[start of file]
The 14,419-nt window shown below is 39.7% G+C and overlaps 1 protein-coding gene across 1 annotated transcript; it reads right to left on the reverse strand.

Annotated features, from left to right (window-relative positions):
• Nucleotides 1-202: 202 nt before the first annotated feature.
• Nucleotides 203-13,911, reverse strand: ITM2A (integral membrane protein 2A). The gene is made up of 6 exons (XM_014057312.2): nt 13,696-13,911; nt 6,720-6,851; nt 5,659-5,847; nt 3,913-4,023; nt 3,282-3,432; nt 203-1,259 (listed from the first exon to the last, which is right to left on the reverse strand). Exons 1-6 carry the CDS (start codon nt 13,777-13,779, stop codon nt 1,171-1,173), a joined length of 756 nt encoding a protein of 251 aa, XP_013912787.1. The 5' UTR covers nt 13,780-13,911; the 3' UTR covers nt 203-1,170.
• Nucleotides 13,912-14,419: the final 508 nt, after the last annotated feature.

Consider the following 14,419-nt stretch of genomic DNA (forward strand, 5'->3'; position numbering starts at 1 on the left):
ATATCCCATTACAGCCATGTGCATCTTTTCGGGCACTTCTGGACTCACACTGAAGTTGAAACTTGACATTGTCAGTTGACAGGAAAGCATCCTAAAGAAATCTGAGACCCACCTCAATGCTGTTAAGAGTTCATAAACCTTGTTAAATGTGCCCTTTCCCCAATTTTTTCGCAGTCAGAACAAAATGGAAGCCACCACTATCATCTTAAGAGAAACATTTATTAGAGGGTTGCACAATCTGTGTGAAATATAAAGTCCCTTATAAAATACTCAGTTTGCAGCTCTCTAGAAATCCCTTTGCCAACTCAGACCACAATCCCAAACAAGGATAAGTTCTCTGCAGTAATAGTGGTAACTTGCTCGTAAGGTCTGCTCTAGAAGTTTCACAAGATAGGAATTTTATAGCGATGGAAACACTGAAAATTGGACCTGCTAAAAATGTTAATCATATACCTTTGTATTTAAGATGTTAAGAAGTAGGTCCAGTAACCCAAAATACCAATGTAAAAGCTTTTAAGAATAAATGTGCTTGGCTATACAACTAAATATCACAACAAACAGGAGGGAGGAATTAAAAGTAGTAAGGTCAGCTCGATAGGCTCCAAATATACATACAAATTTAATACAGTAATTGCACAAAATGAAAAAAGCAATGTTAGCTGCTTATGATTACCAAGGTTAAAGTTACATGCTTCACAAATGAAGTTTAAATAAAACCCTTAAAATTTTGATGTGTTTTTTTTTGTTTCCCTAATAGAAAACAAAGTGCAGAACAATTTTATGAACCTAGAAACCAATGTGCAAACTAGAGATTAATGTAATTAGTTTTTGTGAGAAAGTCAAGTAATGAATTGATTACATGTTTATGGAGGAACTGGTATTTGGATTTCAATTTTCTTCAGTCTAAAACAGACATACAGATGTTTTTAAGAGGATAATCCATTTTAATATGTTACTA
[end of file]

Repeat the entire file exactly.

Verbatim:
The 14,419-nt window shown below is 39.7% G+C and overlaps 1 protein-coding gene across 1 annotated transcript; it reads right to left on the reverse strand.

Annotated features, from left to right (window-relative positions):
• Nucleotides 1-202: 202 nt before the first annotated feature.
• Nucleotides 203-13,911, reverse strand: ITM2A (integral membrane protein 2A). The gene is made up of 6 exons (XM_014057312.2): nt 13,696-13,911; nt 6,720-6,851; nt 5,659-5,847; nt 3,913-4,023; nt 3,282-3,432; nt 203-1,259 (listed from the first exon to the last, which is right to left on the reverse strand). Exons 1-6 carry the CDS (start codon nt 13,777-13,779, stop codon nt 1,171-1,173), a joined length of 756 nt encoding a protein of 251 aa, XP_013912787.1. The 5' UTR covers nt 13,780-13,911; the 3' UTR covers nt 203-1,170.
• Nucleotides 13,912-14,419: the final 508 nt, after the last annotated feature.

Consider the following 14,419-nt stretch of genomic DNA (forward strand, 5'->3'; position numbering starts at 1 on the left):
ATATCCCATTACAGCCATGTGCATCTTTTCGGGCACTTCTGGACTCACACTGAAGTTGAAACTTGACATTGTCAGTTGACAGGAAAGCATCCTAAAGAAATCTGAGACCCACCTCAATGCTGTTAAGAGTTCATAAACCTTGTTAAATGTGCCCTTTCCCCAATTTTTTCGCAGTCAGAACAAAATGGAAGCCACCACTATCATCTTAAGAGAAACATTTATTAGAGGGTTGCACAATCTGTGTGAAATATAAAGTCCCTTATAAAATACTCAGTTTGCAGCTCTCTAGAAATCCCTTTGCCAACTCAGACCACAATCCCAAACAAGGATAAGTTCTCTGCAGTAATAGTGGTAACTTGCTCGTAAGGTCTGCTCTAGAAGTTTCACAAGATAGGAATTTTATAGCGATGGAAACACTGAAAATTGGACCTGCTAAAAATGTTAATCATATACCTTTGTATTTAAGATGTTAAGAAGTAGGTCCAGTAACCCAAAATACCAATGTAAAAGCTTTTAAGAATAAATGTGCTTGGCTATACAACTAAATATCACAACAAACAGGAGGGAGGAATTAAAAGTAGTAAGGTCAGCTCGATAGGCTCCAAATATACATACAAATTTAATACAGTAATTGCACAAAATGAAAAAAGCAATGTTAGCTGCTTATGATTACCAAGGTTAAAGTTACATGCTTCACAAATGAAGTTTAAATAAAACCCTTAAAATTTTGATGTGTTTTTTTTTGTTTCCCTAATAGAAAACAAAGTGCAGAACAATTTTATGAACCTAGAAACCAATGTGCAAACTAGAGATTAATGTAATTAGTTTTTGTGAGAAAGTCAAGTAATGAATTGATTACATGTTTATGGAGGAACTGGTATTTGGATTTCAATTTTCTTCAGTCTAAAACAGACATACAGATGTTTTTAAGAGGATAATCCATTTTAATATGTTACTA